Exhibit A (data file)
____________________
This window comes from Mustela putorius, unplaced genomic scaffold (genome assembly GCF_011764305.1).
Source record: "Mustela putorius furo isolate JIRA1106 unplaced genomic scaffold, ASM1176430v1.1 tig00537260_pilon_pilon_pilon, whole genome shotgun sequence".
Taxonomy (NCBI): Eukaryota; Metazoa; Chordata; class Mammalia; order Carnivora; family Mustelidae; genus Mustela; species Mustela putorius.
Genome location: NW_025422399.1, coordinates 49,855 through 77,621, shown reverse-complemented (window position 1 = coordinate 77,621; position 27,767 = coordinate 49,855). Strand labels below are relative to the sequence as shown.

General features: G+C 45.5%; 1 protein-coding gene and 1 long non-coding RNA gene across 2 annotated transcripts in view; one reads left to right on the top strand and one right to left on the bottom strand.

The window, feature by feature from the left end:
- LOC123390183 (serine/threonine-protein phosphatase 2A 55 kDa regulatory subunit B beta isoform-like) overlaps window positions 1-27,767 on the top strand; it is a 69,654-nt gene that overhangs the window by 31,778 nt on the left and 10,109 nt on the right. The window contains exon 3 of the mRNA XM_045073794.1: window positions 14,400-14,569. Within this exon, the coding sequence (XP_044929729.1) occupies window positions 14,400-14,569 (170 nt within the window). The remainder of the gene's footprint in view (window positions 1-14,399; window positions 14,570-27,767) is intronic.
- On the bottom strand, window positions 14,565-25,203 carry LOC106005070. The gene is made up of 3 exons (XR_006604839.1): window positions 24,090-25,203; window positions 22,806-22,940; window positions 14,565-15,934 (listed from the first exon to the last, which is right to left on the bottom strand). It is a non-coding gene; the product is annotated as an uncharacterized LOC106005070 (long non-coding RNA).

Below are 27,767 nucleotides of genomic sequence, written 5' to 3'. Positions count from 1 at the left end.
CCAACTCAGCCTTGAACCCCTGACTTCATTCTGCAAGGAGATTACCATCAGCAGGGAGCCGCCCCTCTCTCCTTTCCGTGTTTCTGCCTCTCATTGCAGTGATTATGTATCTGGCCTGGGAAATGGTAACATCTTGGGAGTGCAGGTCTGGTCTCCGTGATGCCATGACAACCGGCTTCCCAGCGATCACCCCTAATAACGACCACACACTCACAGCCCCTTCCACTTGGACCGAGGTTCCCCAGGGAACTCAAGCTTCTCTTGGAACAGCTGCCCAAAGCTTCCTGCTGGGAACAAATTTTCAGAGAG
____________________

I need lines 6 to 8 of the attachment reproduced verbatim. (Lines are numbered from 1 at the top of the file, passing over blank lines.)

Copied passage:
The window, feature by feature from the left end:
- LOC123390183 (serine/threonine-protein phosphatase 2A 55 kDa regulatory subunit B beta isoform-like) overlaps window positions 1-27,767 on the top strand; it is a 69,654-nt gene that overhangs the window by 31,778 nt on the left and 10,109 nt on the right. The window contains exon 3 of the mRNA XM_045073794.1: window positions 14,400-14,569. Within this exon, the coding sequence (XP_044929729.1) occupies window positions 14,400-14,569 (170 nt within the window). The remainder of the gene's footprint in view (window positions 1-14,399; window positions 14,570-27,767) is intronic.
- On the bottom strand, window positions 14,565-25,203 carry LOC106005070. The gene is made up of 3 exons (XR_006604839.1): window positions 24,090-25,203; window positions 22,806-22,940; window positions 14,565-15,934 (listed from the first exon to the last, which is right to left on the bottom strand). It is a non-coding gene; the product is annotated as an uncharacterized LOC106005070 (long non-coding RNA).